I’m torn on this one. I have a short story that’s directly relevant to my course next semester, but hesitate to use it in class because that feels like an imposition on my students. I fear they will complain that they had to take time to read my story and suck up to me about it. I know they frequently complain about having to use textbooks written by their profs–they see it as the prof imposing sales of their books. (I’d post the story free on the class website, but still…hesitant.)

      • John MacDonald

        I taught public school for ten years and I was always writing little stories and reports and letters etc to model for the students as exemplars that reflected the rubrics we created together. It was a lot easier to model the forms of writing rather than find pieces by other authors because by doing it myself I was sure I was hitting the indicators on the student/teacher created rubrics.

        One thing you might try is give the story to a fellow teacher to read and have them write a blurb about it reflecting positives/needs improvements/next steps. That’s one strategy I tried to entice students to read.

      • The journal will be open access online, and so one can at least assign one’s own stories without the conflict of interest inherent in charging students to buy a textbook written by the professor. But I would have qualms nonetheless about assigning my own writing in anything other than a “here’s something else you might be interested in” sort of way.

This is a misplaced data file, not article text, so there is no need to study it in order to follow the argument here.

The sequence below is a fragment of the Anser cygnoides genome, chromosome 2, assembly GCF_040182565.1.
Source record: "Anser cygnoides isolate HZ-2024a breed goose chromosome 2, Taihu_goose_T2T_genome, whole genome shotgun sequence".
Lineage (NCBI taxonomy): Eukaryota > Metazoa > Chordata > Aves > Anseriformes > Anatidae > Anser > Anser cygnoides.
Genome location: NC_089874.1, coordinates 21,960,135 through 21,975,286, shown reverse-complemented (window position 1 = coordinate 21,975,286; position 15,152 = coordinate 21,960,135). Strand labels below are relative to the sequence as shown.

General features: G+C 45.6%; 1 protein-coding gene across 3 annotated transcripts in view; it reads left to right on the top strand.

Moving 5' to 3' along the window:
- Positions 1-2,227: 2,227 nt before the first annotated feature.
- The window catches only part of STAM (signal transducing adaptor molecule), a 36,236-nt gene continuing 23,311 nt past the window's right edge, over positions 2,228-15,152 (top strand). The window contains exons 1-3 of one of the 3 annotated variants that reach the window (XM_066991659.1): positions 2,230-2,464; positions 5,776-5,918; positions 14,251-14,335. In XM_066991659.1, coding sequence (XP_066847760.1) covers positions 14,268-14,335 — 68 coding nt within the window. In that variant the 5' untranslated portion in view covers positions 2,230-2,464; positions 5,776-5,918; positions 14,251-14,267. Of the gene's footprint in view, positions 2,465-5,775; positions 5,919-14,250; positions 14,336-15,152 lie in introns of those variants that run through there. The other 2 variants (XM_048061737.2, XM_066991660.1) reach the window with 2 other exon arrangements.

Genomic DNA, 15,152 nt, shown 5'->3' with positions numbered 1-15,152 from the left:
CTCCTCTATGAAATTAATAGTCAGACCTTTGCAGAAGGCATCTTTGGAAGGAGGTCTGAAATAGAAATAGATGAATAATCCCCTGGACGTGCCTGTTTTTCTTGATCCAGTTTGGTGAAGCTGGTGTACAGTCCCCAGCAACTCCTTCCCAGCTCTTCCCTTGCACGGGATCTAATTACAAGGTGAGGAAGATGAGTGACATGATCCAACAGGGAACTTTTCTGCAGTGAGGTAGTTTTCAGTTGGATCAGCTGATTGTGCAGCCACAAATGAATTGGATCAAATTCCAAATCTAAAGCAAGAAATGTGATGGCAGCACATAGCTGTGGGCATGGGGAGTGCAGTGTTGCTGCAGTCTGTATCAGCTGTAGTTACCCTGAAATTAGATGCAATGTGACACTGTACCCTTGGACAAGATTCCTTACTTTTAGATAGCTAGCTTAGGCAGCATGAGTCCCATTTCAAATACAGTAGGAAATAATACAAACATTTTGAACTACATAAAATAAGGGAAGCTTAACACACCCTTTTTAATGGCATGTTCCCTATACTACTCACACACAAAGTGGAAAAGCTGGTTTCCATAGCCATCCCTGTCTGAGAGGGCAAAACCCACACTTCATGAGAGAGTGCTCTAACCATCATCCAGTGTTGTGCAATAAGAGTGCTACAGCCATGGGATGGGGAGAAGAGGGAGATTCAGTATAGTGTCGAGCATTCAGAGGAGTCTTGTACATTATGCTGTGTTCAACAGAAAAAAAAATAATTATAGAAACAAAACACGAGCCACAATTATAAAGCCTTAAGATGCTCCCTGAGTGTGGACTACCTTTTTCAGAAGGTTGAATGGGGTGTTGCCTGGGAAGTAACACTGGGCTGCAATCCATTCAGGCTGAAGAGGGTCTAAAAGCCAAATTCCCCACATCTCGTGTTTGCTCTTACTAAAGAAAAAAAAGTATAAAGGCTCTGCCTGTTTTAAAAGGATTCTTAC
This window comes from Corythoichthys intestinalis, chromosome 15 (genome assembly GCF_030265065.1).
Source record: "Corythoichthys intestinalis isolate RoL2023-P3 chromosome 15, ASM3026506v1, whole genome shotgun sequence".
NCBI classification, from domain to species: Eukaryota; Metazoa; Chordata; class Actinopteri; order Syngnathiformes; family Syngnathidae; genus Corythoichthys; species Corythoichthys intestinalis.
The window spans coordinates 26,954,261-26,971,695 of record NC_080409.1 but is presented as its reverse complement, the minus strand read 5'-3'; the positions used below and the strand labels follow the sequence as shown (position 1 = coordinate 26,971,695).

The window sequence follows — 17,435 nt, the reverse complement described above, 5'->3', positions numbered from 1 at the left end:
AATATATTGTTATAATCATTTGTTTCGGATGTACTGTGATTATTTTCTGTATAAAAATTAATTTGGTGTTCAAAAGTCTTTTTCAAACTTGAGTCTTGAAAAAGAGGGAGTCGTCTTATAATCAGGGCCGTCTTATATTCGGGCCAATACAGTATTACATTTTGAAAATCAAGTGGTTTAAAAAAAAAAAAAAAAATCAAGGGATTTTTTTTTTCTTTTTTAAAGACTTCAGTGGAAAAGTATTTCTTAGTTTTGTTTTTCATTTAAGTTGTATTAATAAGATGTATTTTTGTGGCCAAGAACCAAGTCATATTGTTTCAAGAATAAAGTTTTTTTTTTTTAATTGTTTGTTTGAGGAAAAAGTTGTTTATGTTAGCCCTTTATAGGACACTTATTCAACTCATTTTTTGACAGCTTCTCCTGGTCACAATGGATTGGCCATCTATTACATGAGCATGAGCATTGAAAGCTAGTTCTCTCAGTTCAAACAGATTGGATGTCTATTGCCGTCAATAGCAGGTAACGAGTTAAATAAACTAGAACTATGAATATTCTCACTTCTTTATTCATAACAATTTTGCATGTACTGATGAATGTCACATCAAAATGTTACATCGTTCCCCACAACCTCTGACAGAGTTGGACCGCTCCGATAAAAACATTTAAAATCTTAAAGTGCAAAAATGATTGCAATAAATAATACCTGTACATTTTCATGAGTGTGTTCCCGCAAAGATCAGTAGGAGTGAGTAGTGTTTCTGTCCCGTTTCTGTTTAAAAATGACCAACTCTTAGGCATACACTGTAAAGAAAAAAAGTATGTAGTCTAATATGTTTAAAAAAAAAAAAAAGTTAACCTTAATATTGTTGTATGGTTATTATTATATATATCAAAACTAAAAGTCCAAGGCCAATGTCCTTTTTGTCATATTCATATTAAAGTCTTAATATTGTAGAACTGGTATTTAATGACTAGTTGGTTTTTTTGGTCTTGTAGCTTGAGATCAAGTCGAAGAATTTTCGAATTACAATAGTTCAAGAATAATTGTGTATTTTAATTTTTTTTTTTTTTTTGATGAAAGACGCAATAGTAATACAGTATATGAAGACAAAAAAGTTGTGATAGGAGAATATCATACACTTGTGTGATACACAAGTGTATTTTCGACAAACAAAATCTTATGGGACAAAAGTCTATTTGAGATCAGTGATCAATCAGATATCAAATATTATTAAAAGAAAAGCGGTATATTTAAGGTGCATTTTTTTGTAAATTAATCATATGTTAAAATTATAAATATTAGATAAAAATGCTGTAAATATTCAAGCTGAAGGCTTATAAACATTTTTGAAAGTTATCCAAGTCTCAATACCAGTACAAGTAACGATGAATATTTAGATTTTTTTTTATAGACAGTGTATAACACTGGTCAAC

• Dr.Robert Runte

    Interesting… I’m a (retired) academic, but also an SF editor and writer. I would observe that my second dean told me that he’d rather I wrote porn than that scifi rubbish and refused to even touch the anthology I had coedited, let alone read it. (He pushed it back at me across his desk with a pencil) The subsequent two deans, however, not only encouraged me to do creative writing, but counted it all as part of my output on annual professional activities report. So you never know.